The price-to-book multiple compares the price with the book value or net asset value of the stockmarket. A high value means a company is expensive relative to the value of assets expressed in its accounts. This could be because higher growth is expected in future.
A low value suggests that the market is valuing it at little more (or possibly even less, if the number is below one) than its accounting value. This link with the underlying asset value of the business is one reason why this approach has been popular with investors most focused on valuation, known as value investors.
However, for technology companies or companies in the services sector, which have little in the way of physical assets, it is largely meaningless. Also, differences in accounting standards can lead to significant variations around the world.
The dividend yield, the income paid to investors as a percentage of the price, has been a useful tool to predict future returns.
A low yield has been associated with poorer future returns.
However, while this measure still has some use, it has come unstuck over recent decades.
One reason is that “share buybacks” have become an increasingly popular means for companies to return cash to shareholders, as opposed to paying dividends (buying back shares helps push up the share price).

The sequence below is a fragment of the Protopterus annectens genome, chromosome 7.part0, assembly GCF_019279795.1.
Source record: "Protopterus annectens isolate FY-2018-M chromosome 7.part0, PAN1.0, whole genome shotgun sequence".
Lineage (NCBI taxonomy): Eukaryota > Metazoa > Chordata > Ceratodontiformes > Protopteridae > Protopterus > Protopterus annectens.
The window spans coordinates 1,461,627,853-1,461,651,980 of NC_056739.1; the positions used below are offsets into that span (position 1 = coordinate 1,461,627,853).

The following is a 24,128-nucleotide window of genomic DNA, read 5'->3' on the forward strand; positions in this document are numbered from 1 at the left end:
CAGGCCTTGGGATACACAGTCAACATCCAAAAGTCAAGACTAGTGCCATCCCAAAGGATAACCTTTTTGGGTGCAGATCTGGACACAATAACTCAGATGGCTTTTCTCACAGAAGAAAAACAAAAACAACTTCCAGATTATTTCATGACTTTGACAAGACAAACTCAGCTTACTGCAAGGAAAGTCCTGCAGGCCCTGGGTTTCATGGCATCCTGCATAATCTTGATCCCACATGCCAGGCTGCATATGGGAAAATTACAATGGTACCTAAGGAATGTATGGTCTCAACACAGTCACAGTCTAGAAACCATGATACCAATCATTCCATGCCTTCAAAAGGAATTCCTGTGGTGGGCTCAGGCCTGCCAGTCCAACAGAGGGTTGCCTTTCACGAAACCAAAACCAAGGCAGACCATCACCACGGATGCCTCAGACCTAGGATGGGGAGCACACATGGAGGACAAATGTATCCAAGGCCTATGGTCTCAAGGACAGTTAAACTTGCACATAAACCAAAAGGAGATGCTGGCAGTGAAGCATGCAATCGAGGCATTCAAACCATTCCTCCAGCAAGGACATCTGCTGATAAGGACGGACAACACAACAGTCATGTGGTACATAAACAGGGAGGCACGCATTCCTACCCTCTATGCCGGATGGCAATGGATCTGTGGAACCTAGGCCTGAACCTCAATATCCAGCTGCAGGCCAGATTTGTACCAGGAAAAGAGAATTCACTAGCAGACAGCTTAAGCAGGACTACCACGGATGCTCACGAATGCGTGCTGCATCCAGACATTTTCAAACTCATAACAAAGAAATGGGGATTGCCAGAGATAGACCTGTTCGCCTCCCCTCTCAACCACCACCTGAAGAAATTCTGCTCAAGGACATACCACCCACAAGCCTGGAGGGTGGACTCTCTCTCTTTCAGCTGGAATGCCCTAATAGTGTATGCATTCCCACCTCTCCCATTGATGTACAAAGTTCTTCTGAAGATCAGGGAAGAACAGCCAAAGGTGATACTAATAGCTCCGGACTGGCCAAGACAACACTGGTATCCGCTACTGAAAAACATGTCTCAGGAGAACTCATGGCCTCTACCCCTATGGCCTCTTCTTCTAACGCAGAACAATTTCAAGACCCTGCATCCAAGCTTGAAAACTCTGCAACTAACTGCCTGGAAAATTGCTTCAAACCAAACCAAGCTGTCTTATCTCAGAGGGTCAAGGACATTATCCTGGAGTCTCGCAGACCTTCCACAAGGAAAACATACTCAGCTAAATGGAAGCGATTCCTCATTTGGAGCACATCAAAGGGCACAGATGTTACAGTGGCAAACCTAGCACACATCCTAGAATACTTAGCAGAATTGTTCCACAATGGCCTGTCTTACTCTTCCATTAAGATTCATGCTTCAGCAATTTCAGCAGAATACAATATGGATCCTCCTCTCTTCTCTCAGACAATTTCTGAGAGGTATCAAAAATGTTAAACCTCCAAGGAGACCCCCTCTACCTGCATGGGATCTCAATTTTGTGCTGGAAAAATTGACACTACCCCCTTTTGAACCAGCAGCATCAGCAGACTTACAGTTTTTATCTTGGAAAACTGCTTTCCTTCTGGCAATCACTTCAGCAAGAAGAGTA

This trend has been most obvious in the US but has also been seen elsewhere. In addition, it fails to account for the large number of high-growth companies that either pay no dividend or a low dividend, instead preferring to re-invest surplus cash in the business to finance future growth.
A few general rules
Investors should beware the temptation to simply compare a valuation metric for one region with that of another. Differences in accounting standards and the makeup of different stockmarkets mean that some always trade on more expensive valuations than others.
For example, technology stocks are more expensive than some other sectors because of their relatively high growth prospects. A market with sizeable exposure to the technology sector, such as the US, will therefore trade on a more expensive valuation than somewhere like Europe. When assessing value across markets, we need to set a level playing field to overcome this issue.
One way to do this is to assess if each market is more expensive or cheaper than it has been historically.
Finally, investors should always be mindful that past performance and historic market patterns are not a reliable guide to the future.
This article has first been published on schroders.com.